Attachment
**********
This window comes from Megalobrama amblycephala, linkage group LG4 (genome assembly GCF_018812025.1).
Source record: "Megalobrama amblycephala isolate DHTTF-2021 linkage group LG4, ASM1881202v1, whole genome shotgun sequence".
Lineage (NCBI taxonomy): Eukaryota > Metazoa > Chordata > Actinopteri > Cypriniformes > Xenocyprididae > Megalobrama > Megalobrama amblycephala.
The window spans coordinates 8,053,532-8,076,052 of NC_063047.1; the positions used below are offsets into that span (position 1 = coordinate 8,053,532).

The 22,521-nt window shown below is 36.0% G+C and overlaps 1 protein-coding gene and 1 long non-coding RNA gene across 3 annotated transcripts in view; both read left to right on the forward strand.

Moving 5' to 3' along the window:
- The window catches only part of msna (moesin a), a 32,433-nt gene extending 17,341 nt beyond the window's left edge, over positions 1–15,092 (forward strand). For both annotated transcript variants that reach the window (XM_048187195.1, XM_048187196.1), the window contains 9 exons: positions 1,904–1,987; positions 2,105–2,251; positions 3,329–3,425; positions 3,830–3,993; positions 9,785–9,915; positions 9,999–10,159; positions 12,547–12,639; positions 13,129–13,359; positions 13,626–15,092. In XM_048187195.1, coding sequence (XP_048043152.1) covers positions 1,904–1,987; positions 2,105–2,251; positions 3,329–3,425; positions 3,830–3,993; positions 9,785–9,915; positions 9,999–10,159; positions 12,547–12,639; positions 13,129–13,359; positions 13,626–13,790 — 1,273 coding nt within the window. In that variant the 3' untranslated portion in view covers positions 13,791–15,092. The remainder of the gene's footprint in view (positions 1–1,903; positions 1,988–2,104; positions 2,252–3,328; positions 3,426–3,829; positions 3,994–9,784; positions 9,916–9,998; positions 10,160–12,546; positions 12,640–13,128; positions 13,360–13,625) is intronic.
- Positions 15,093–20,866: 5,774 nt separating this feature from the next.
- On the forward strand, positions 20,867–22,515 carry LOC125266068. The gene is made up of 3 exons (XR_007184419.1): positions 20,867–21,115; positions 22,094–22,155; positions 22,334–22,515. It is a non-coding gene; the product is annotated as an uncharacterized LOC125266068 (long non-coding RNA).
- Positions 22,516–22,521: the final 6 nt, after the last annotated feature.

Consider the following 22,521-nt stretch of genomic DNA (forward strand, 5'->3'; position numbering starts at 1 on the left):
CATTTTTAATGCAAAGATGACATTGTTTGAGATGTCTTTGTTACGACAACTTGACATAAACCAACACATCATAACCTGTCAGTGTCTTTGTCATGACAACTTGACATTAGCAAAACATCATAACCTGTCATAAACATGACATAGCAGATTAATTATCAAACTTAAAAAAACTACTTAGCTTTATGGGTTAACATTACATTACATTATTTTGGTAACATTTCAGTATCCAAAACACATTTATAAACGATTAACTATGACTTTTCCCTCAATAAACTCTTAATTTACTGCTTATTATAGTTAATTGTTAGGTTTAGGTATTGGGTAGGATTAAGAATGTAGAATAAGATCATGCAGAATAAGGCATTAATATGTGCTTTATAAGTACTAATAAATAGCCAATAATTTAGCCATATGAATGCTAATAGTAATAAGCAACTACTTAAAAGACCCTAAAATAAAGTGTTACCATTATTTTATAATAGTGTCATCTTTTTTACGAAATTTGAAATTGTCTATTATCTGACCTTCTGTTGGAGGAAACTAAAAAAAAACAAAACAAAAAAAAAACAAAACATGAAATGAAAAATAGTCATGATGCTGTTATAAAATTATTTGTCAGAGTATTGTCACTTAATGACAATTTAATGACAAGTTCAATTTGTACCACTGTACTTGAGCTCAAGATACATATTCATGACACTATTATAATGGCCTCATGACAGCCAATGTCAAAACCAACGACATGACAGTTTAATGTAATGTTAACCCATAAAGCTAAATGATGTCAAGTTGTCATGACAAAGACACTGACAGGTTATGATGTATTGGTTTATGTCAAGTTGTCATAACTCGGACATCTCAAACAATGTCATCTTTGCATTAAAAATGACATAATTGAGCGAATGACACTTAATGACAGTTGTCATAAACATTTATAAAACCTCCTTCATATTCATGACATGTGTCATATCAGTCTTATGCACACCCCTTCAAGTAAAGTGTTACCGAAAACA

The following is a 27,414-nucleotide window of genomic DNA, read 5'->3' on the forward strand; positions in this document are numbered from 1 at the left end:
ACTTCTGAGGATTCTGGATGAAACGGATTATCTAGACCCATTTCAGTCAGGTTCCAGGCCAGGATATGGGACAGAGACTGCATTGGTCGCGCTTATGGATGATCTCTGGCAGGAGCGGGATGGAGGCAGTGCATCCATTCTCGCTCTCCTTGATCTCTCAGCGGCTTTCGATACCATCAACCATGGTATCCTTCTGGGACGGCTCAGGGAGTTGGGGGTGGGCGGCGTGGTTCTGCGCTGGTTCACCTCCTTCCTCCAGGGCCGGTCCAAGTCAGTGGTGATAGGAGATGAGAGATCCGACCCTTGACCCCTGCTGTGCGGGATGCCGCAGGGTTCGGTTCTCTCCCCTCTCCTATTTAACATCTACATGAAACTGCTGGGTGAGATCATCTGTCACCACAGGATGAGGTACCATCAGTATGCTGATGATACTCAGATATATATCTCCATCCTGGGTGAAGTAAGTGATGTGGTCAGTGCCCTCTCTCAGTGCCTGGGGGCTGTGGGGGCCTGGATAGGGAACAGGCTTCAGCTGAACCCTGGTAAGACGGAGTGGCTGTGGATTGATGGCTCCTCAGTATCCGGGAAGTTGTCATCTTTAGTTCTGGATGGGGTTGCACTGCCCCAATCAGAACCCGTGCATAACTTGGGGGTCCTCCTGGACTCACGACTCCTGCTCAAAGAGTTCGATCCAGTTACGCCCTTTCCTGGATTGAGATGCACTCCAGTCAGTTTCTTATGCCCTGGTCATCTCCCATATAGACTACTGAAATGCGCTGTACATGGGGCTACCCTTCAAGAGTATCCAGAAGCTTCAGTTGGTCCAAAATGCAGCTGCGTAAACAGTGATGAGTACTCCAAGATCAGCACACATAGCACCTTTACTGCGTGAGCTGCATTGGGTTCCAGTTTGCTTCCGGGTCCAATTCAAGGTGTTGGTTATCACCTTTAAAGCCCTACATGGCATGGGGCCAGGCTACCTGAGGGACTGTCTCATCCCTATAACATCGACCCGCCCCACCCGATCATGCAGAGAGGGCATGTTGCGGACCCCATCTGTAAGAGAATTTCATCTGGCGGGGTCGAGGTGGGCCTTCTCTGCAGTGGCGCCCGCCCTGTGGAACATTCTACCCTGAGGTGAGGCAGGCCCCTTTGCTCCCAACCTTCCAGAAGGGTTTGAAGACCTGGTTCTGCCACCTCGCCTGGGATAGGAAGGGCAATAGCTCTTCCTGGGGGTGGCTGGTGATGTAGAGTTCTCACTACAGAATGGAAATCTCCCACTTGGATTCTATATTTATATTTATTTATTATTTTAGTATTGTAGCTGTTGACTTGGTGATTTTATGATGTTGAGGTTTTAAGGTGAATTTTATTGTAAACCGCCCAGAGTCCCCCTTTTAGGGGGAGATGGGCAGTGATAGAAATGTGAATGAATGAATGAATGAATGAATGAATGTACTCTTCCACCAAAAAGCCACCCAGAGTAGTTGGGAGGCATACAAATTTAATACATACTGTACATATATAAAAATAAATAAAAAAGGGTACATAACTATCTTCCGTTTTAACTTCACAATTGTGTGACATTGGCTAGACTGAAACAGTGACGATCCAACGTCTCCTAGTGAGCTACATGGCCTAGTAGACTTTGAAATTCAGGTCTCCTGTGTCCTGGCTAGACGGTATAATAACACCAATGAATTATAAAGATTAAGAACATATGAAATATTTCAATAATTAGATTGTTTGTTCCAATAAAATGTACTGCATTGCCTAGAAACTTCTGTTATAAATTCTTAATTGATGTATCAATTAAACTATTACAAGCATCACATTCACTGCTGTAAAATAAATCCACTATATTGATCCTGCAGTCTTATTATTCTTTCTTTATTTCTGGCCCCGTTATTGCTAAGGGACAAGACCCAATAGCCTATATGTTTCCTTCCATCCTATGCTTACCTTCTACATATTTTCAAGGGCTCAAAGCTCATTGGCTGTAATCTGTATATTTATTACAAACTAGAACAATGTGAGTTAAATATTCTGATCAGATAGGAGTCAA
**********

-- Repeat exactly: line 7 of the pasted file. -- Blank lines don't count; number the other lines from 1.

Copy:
- The window catches only part of msna (moesin a), a 32,433-nt gene extending 17,341 nt beyond the window's left edge, over positions 1–15,092 (forward strand). For both annotated transcript variants that reach the window (XM_048187195.1, XM_048187196.1), the window contains 9 exons: positions 1,904–1,987; positions 2,105–2,251; positions 3,329–3,425; positions 3,830–3,993; positions 9,785–9,915; positions 9,999–10,159; positions 12,547–12,639; positions 13,129–13,359; positions 13,626–15,092. In XM_048187195.1, coding sequence (XP_048043152.1) covers positions 1,904–1,987; positions 2,105–2,251; positions 3,329–3,425; positions 3,830–3,993; positions 9,785–9,915; positions 9,999–10,159; positions 12,547–12,639; positions 13,129–13,359; positions 13,626–13,790 — 1,273 coding nt within the window. In that variant the 3' untranslated portion in view covers positions 13,791–15,092. The remainder of the gene's footprint in view (positions 1–1,903; positions 1,988–2,104; positions 2,252–3,328; positions 3,426–3,829; positions 3,994–9,784; positions 9,916–9,998; positions 10,160–12,546; positions 12,640–13,128; positions 13,360–13,625) is intronic.